After obtaining institutional review board approval and written informed consent from patients, fasting blood samples were collected. A higher proportion of cases were men (60% versus 49%; nominal P = 0.04) and their mean age was greater than that of controls (46.6 versus 41.9 years of age; P = 1.8 × 10−4). Levels of circulating liver enzymes, low density lipoprotein cholesterol (LDL-C), triglyceride, and glucose were significantly higher and high density lipoprotein cholesterol (HDL-C) levels were significantly lower in cases than in controls (Table 1).

The frequency of the I148M variant was significantly higher in cases (0.45) than in controls (0.31) (P = 1.5 × 10−4), and the association remained robust after adjusting for age, sex, and body mass index (P = 3.7 × 10−3) (Fig. 1). The odds ratio for hepatic steatosis was 1.73 for each copy of the G allele (95% confidence interval: 1.49, 1.99). The I148M variant was also associated with higher serum alanine aminotransferase levels (nominal P = 1.1 × 10−7, adjusted P = 2.0 × 10−6), but not with body mass index, fasting glucose, or with lipid/lipoprotein levels (data not shown). No association was found between NAFLD and two SNPs in the promoter region of APOC3 (Table 1).

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Figure 1. Genotype frequencies of rs738409 in cases with hepatic steatosis (n = 203) and controls (n = 202).

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This is the first report to document an association between PNPLA3-I148M and hepatic steatosis in a population from mainland China. The relatively high frequency of the risk allele in China makes it imperative to control the weight gain that accompanies urbanization and adoption of Western eating habits.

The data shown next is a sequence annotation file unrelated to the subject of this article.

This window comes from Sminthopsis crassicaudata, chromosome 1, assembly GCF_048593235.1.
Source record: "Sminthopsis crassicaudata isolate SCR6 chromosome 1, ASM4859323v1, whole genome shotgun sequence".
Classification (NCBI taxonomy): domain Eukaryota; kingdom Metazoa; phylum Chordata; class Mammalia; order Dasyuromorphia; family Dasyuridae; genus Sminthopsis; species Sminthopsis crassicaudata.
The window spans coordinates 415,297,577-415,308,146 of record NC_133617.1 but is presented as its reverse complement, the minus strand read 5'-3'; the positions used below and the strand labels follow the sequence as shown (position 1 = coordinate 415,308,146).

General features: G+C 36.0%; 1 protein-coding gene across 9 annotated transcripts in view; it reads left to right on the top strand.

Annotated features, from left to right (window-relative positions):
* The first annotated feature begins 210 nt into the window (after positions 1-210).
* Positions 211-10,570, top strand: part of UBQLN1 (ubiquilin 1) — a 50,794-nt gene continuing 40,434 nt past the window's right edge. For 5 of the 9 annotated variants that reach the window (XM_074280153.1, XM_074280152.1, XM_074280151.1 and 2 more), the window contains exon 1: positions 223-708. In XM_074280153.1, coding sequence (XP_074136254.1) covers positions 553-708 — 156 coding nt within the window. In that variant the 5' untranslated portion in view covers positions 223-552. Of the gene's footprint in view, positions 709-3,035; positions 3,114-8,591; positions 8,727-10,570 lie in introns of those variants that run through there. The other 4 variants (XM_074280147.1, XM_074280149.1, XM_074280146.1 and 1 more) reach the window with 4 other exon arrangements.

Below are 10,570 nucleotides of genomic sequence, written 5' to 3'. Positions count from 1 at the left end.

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    Cohen JC, Horton JD, Hobbs HH. Human fatty liver disease: old questions and new insights. Science 2011; 332: 1519-1523.
  • 2
    Chitturi S, Wong VW, Farrell G. Nonalcoholic fatty liver in Asia: firmly entrenched and rapidly gaining ground. J Gastroenterol Hepatol 2011; 26( suppl 1): 163-172.
  • 3
    Fan JG, Peng YD. Metabolic syndrome and non-alcoholic fatty liver disease: Asian definitions and Asian studies. Hepatobiliary Pancreat Dis Int 2007; 6: 572-578.
  • 4
    Li X, Zhao Q, Wu K, Fan D. I148M variant of PNPLA3 confer increased risk for nonalcoholic fatty liver disease not only in European population, but also in Chinese population. HEPATOLOGY 2011; doi:10.1002/hep.24567.
  • 5
    Zeng MD, Fan JG, Lu LG, Li YM, Chen CW, Wang BY, et al. Guidelines for the diagnosis and treatment of nonalcoholic fatty liver diseases. J Dig Dis 2008; 9: 108-112.

Yiling Li M.D.* †, Chao Xing Ph.D.†, Jonathan C. Cohen Ph.D.†, Helen H. Hobbs M.D.† ‡, * Department of Gastroenterology, First Affiliated Hospital of China Medical University, Shenyang, China, † Eugene McDermott Center for Human Growth and Development, University of Texas Southwestern Medical Center, Dallas, TX, ‡ Howard Hughes Medical Institute, University of Texas Southwestern Medical Center, Dallas, TX.